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In the summer, hot temperatures can lead to higher electricity bills as you try to stay cool. Learn how you can lower your electricity costs without impacting your comfort. | Photo courtesy of ©iStockphoto.com/DigiStu
To help you save money by saving energy, we launched #AskEnergySaver -- an online series that gives you access to some of the Energy Department’s home energy efficiency experts. During 2014, experts from the Department and our National Labs will be answering your energy-saving questions and sharing their advice on ways to improve your home’s comfort.
Summer brings warmer weather, backyard BBQs and trips to the beach. But with it also comes higher electricity bills as we try to keep cool and comfortable in the sultry heat. That’s why this month, we asked you to share your questions about saving energy during summer.
To answer them, we reached out to Sarah Widder, a research engineer at the Energy Department’s Pacific Northwest National Lab who focuses on improving the energy efficiency of our nation’s buildings. Widder also contributes to research at the PNNL’s Lab Homes -- a project designed to evaluate how new building technologies work and calculate their energy savings for the typical American family.
What is the single biggest thing a typical homeowner can do to lower their energy bills without sacrificing too much comfort?
-- from Ken via email
Sarah Widder: The single biggest thing a typical homeowner can do to lower energy bills depends on the characteristics of the home and the occupants, the home’s climate and the homeowner’s budget. Where you live and how you live will impact what consumes the most energy in your home and where the biggest opportunities for savings are.
However in most homes, your heating, ventilation and/or air-conditioning equipment (HVAC) are likely to consume the most energy -- accounting for 48 percent of the average home’s energy use -- and homeowners should focus on measures that reduce the home’s heating and cooling loads to get the most bang for your buck in terms of energy investments.
The lowest cost way to reduce heating and cooling costs is to install a programmable thermostat and set it to adjust the thermostat setting higher in the summer and lower in the winter when the home is unoccupied. If you are willing to make a modest investment in your home’s energy performance, air sealing and insulating your home and ducts (if outside the conditioned space) can reduce space heating loads by up to 10 percent on average. In addition to saving energy, air sealing and insulating your home can make your home more comfortable by reducing drafts and allowing for more consistent room-to-room temperature distributions.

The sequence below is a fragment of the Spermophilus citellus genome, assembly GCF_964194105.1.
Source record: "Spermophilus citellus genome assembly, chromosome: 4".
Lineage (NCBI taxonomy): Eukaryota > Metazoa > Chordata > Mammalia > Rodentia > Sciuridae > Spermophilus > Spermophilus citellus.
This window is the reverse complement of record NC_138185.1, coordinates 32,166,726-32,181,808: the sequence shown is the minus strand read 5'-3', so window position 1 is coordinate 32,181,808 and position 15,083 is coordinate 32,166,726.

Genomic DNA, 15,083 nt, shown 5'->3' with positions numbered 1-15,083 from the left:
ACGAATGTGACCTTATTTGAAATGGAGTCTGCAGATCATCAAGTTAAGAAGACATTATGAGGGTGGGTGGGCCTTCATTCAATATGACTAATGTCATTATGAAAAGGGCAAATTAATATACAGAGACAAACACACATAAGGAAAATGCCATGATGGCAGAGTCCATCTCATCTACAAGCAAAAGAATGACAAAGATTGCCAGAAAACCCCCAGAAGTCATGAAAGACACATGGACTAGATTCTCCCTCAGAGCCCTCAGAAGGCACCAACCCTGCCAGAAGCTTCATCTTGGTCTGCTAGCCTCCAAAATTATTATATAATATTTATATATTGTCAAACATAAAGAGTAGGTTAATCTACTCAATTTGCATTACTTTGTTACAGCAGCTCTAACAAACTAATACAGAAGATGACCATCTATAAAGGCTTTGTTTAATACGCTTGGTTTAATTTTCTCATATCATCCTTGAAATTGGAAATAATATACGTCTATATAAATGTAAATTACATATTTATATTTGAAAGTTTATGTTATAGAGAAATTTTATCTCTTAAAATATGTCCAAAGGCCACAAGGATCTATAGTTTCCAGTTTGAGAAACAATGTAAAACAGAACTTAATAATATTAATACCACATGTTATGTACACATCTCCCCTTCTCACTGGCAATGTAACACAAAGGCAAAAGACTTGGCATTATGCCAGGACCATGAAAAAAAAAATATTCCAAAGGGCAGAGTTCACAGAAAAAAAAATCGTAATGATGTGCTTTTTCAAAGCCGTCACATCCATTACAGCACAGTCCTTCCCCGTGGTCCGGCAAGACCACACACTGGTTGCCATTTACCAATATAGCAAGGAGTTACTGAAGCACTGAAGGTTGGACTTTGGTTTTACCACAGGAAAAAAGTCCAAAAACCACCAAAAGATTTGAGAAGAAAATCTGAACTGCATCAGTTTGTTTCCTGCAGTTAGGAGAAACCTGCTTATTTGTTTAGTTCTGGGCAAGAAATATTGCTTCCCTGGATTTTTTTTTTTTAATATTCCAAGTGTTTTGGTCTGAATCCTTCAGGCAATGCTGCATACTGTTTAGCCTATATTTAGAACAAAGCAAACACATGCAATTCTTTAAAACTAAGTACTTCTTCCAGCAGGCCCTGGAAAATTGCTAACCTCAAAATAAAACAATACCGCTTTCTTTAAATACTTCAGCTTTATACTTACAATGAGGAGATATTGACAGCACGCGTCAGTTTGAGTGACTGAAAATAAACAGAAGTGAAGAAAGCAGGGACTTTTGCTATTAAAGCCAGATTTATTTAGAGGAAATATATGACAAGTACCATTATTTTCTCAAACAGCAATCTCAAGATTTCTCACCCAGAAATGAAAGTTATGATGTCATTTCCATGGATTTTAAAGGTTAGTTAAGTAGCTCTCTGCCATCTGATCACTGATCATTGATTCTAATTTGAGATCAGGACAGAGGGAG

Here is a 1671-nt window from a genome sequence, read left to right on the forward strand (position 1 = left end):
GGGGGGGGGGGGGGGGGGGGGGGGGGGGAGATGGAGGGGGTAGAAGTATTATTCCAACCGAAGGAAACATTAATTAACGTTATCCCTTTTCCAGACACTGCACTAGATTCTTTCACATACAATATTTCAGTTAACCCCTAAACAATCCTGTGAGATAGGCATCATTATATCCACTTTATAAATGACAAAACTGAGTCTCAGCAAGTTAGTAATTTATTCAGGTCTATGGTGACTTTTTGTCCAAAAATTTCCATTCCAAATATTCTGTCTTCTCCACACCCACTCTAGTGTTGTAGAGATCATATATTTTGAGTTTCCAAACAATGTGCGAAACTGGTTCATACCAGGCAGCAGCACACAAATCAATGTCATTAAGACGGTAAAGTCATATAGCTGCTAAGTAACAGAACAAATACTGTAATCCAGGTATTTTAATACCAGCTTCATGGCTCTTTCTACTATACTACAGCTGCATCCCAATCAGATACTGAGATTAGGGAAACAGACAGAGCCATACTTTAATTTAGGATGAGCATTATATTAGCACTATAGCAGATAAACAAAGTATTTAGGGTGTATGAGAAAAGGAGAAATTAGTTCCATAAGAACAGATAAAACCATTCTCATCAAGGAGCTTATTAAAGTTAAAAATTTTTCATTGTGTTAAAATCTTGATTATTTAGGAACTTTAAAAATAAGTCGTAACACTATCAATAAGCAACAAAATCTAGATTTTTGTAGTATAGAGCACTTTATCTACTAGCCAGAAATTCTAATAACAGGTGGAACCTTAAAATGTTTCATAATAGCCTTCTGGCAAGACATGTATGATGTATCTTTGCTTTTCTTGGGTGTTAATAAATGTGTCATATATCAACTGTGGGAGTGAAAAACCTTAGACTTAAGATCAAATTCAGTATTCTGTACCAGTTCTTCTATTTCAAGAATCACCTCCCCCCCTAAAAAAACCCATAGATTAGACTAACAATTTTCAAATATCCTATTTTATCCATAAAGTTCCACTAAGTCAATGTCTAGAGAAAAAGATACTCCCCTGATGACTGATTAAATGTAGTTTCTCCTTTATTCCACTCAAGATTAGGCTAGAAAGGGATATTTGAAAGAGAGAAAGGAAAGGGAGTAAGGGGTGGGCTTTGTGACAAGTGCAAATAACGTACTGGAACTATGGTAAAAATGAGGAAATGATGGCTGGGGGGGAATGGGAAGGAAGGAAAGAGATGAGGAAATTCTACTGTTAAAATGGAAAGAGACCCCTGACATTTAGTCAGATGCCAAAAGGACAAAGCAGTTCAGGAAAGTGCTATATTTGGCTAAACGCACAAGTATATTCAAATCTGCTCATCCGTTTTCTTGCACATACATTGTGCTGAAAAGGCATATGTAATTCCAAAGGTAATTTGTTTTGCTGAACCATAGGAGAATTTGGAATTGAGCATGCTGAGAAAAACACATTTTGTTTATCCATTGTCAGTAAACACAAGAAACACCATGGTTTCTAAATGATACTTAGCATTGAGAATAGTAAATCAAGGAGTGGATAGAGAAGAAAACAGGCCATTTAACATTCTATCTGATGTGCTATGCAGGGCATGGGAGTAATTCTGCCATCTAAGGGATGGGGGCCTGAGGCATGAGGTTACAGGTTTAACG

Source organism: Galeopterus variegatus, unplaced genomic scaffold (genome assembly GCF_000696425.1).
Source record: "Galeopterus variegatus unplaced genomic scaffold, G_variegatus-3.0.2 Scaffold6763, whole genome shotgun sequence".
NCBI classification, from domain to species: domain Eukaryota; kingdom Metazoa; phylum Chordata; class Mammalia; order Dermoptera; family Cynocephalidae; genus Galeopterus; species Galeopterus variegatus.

For more energy-saving tips, check out the updated Energy Saver Guide.
When leaving the house on vacation, should we turn down the thermostat and how low? Is there some (shorter) length of time out of the house for which it is not worth turning down the thermostat?
-- from Forbes via email
SW: There are a lot of misconceptions regarding how thermostats work and, thus, how to properly employ them to save energy in your house.
So let’s start with the basics: what is a programmable thermostat? A programmable thermostat is a control switch that turns your HVAC system on or off to reach a desired interior temperature. In most cases, the thermostat does not affect the volume of air (or in some cases, water) being used to heat or cool your house, or the temperature of the air.
Adjusting the thermostat when you leave on vacation -- or anytime you are not at home -- will save energy for all heating and cooling systems, regardless of the length of time you will be away. A programmable thermostat is designed to save energy by decreasing the temperature differential between the outside and the inside. When the thermostat is set back, your HVAC system will turn off while your house “coasts” to the set back temperature and then will maintain that lower temperature (or higher temperature in the summer).
Setting back your thermostat set point decreases the amount of energy your house uses because it decreases the rate of heat loss or gain. That means the closer your setback temperature is to the outdoor temperature, the more energy you will save. Although, it is important to keep in mind that the farther you allow your house to drift from your desired house temperature, the longer it will take for your house to recover from the set back and return to a comfortable temperature.
When setting back your thermostat on a daily basis, a setback of 7-10 degrees F for eight hours a day can save as much as 10 percent on annual heating and cooling energy use. When leaving on vacation -- usually more than three days -- set your thermostat to 50-55 degrees F in the winter to prevent against freezing pipes and to 85-90 degrees F (or even turn it off) in the summer. If you live in a hot climate, it is best not to set your thermostat higher than 85 to 90 degrees F to protect any temperature sensitive building components or appliances, like your refrigerator.
There are a few exceptions to the above guidance. First, do not use a daily thermostat setback with a heat pump in heating mode, unless your thermostat is specially designed for use with heat pumps. Also in the summer, employing daily setbacks can increase peak loads for utilities and related carbon emissions -- leading to higher energy costs and a larger environmental impact. In the summer on a daily basis, it is most beneficial to just set the thermostat back a few degrees or set it at a constant temperature as high as you are comfortable with.
For more ways to save energy at home check out Energy Saver.